Factors That Delay COPD Detection in the General Elderly Population
BACKGROUND: In patients with COPD, early detection and rapid treatment are essential to prevent its progression and exacerbations. OBJECTIVE: To identify factors that delay COPD detection. METHODS: We conducted a cross-sectional study of elderly COPD patients and healthy subjects in
rural Japan. We measured respiratory and physical function (hand grip force, maximum inspiratory pressure, maximum expiratory pressure, total trace length, and toe grasp force), walking ability, and quality of life (QOL, measured with a visual analog scale). We conducted spirometry in 408
subjects, whom we divided into 2 groups: those whose ratio of FEV1 to forced vital capacity (FVC) was < 70% (the airway-obstruction group, n = 60), and those whose FEV1/FVC was ≥ 70% (the healthy-subjects group, n = 348). To avoid confounding, we then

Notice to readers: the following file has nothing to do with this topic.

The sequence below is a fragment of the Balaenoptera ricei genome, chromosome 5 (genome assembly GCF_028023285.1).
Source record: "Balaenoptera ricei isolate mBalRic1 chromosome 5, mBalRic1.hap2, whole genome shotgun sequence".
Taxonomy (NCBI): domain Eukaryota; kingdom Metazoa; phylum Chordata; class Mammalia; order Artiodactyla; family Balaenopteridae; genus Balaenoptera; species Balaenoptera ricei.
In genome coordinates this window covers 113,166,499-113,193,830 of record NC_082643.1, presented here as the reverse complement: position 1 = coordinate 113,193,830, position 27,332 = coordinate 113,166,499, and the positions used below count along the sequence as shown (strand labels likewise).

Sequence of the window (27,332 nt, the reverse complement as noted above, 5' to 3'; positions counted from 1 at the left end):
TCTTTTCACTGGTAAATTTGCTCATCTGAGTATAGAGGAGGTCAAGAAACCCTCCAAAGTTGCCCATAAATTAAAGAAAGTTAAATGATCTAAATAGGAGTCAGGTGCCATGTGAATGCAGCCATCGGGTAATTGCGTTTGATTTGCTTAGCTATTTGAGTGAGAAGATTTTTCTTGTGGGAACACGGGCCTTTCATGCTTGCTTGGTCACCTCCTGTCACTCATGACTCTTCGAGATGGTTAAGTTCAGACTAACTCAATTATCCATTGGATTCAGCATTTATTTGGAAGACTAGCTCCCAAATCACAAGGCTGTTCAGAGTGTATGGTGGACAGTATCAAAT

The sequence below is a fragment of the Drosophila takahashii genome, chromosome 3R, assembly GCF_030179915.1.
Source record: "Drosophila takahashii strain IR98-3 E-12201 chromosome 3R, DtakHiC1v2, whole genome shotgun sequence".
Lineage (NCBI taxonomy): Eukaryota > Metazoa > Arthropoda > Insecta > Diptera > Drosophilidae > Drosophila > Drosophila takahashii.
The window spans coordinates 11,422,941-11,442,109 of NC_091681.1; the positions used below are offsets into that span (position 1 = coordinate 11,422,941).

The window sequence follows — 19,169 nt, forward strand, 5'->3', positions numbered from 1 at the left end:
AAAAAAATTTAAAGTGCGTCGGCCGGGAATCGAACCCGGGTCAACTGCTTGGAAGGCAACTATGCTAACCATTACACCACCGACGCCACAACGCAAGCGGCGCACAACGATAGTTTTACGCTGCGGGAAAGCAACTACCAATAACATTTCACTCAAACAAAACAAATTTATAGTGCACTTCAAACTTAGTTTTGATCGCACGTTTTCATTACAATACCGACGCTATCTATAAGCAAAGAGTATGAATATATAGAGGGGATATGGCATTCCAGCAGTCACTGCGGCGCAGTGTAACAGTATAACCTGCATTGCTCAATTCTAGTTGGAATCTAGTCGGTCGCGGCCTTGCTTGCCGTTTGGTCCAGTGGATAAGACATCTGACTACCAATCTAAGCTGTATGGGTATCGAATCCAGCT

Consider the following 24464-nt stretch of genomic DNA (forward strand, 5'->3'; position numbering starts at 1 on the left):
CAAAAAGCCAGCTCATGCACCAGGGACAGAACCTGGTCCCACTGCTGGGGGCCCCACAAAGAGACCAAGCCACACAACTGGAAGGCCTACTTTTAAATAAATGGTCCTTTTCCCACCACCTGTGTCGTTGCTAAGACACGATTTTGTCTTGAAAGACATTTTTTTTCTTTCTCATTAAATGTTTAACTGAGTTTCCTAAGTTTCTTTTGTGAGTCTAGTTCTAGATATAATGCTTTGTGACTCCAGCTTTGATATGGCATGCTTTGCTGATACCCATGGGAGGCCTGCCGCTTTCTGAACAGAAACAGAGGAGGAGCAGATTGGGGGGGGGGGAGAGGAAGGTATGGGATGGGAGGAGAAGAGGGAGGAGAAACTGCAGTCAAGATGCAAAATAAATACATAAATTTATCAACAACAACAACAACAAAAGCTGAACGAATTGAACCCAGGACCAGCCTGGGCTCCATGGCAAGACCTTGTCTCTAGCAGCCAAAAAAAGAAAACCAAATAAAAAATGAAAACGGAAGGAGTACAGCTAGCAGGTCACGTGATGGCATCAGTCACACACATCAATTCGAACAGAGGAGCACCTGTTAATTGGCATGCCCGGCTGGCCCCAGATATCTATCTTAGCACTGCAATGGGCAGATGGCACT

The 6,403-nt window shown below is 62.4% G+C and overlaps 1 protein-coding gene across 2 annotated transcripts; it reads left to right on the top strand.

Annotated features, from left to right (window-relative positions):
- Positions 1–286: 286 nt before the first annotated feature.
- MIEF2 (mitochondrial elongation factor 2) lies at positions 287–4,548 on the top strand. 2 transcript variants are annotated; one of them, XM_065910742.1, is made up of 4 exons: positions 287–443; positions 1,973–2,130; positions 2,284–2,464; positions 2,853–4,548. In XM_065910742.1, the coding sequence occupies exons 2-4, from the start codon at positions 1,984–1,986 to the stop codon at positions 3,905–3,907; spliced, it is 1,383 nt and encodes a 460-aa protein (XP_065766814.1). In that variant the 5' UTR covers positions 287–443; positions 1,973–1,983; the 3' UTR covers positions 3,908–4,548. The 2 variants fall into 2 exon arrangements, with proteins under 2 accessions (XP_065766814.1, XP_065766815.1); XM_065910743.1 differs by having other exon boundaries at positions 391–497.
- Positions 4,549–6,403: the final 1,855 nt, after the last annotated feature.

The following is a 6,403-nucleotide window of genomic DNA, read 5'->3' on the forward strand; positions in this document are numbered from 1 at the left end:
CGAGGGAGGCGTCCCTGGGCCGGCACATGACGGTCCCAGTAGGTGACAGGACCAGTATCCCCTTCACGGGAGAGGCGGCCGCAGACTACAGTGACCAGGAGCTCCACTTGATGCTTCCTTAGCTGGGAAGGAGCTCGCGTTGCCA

matched 60 subjects from the healthy-subjects group to the 60 in the airway-obstruction group for age, sex, height, and smoking history, so both groups had 60 subjects. RESULTS: Physical function was significantly inferior in the airway-obstruction group. Variables reflecting instantaneous
walking ability (maximum walking speed and walking time in the 10-m hurdle walk) were significantly inferior in the airway-obstruction group, but there were no significant differences in 6-min-walk test, which reflects walking endurance, or in QOL. CONCLUSIONS: Walking endurance, QOL, and
proximal muscle strength in the extremities of patients with COPD were well preserved, which prevented detection of COPD and hampered the subjects' motive for seeking medical care. In consequence, lack of awareness impeded the early detection of COPD. In primary healthcare for the general
elderly population, spirometry is much easier to conduct than physical function tests, so we recommend that spirometry screening programs for early-stage COPD detection and staging.
More about this publication?